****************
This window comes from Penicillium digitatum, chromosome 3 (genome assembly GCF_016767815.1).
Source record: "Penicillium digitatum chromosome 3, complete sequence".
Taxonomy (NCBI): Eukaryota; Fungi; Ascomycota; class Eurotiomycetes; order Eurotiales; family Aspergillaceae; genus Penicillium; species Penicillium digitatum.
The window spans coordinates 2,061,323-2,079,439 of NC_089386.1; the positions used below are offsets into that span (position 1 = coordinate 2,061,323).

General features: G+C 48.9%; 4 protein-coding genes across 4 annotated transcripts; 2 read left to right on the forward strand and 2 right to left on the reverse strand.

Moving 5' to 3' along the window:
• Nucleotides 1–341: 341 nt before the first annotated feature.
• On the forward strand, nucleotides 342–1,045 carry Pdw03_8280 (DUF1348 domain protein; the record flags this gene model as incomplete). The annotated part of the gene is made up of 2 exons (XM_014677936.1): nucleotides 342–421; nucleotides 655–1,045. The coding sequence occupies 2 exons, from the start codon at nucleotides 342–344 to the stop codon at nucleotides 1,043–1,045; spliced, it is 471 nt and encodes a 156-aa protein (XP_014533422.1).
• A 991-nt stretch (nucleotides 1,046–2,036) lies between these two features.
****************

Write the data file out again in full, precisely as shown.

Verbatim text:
This window comes from Penicillium digitatum, chromosome 3 (genome assembly GCF_016767815.1).
Source record: "Penicillium digitatum chromosome 3, complete sequence".
Taxonomy (NCBI): Eukaryota; Fungi; Ascomycota; class Eurotiomycetes; order Eurotiales; family Aspergillaceae; genus Penicillium; species Penicillium digitatum.
The window spans coordinates 2,061,323-2,079,439 of NC_089386.1; the positions used below are offsets into that span (position 1 = coordinate 2,061,323).

General features: G+C 48.9%; 4 protein-coding genes across 4 annotated transcripts; 2 read left to right on the forward strand and 2 right to left on the reverse strand.

Moving 5' to 3' along the window:
• Nucleotides 1–341: 341 nt before the first annotated feature.
• On the forward strand, nucleotides 342–1,045 carry Pdw03_8280 (DUF1348 domain protein; the record flags this gene model as incomplete). The annotated part of the gene is made up of 2 exons (XM_014677936.1): nucleotides 342–421; nucleotides 655–1,045. The coding sequence occupies 2 exons, from the start codon at nucleotides 342–344 to the stop codon at nucleotides 1,043–1,045; spliced, it is 471 nt and encodes a 156-aa protein (XP_014533422.1).
• A 991-nt stretch (nucleotides 1,046–2,036) lies between these two features.